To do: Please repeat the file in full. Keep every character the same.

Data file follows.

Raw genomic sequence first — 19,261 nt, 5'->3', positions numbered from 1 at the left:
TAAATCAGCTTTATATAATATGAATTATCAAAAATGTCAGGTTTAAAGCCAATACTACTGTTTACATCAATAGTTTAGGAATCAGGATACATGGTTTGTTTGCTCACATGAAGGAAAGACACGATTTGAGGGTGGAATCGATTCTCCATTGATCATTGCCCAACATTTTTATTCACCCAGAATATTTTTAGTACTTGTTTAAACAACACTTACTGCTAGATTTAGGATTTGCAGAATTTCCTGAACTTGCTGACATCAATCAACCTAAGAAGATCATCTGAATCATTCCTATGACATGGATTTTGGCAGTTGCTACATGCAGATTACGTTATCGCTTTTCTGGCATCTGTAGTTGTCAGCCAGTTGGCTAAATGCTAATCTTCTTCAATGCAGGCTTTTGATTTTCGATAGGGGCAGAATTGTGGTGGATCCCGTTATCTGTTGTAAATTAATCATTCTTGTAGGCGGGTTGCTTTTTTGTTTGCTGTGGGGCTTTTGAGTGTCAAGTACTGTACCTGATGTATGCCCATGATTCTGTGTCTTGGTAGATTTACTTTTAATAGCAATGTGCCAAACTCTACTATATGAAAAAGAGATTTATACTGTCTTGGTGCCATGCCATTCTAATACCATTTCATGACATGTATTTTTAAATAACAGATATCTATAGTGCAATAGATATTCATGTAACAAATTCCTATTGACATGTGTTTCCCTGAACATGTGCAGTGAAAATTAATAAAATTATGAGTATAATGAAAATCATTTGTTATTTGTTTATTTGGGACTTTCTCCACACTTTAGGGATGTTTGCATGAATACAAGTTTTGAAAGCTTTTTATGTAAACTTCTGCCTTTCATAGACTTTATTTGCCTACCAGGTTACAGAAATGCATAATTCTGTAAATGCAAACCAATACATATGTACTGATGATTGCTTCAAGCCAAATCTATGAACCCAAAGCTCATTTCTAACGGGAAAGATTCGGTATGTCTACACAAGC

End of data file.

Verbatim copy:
Raw genomic sequence first — 19,261 nt, 5'->3', positions numbered from 1 at the left:
TAAATCAGCTTTATATAATATGAATTATCAAAAATGTCAGGTTTAAAGCCAATACTACTGTTTACATCAATAGTTTAGGAATCAGGATACATGGTTTGTTTGCTCACATGAAGGAAAGACACGATTTGAGGGTGGAATCGATTCTCCATTGATCATTGCCCAACATTTTTATTCACCCAGAATATTTTTAGTACTTGTTTAAACAACACTTACTGCTAGATTTAGGATTTGCAGAATTTCCTGAACTTGCTGACATCAATCAACCTAAGAAGATCATCTGAATCATTCCTATGACATGGATTTTGGCAGTTGCTACATGCAGATTACGTTATCGCTTTTCTGGCATCTGTAGTTGTCAGCCAGTTGGCTAAATGCTAATCTTCTTCAATGCAGGCTTTTGATTTTCGATAGGGGCAGAATTGTGGTGGATCCCGTTATCTGTTGTAAATTAATCATTCTTGTAGGCGGGTTGCTTTTTTGTTTGCTGTGGGGCTTTTGAGTGTCAAGTACTGTACCTGATGTATGCCCATGATTCTGTGTCTTGGTAGATTTACTTTTAATAGCAATGTGCCAAACTCTACTATATGAAAAAGAGATTTATACTGTCTTGGTGCCATGCCATTCTAATACCATTTCATGACATGTATTTTTAAATAACAGATATCTATAGTGCAATAGATATTCATGTAACAAATTCCTATTGACATGTGTTTCCCTGAACATGTGCAGTGAAAATTAATAAAATTATGAGTATAATGAAAATCATTTGTTATTTGTTTATTTGGGACTTTCTCCACACTTTAGGGATGTTTGCATGAATACAAGTTTTGAAAGCTTTTTATGTAAACTTCTGCCTTTCATAGACTTTATTTGCCTACCAGGTTACAGAAATGCATAATTCTGTAAATGCAAACCAATACATATGTACTGATGATTGCTTCAAGCCAAATCTATGAACCCAAAGCTCATTTCTAACGGGAAAGATTCGGTATGTCTACACAAGC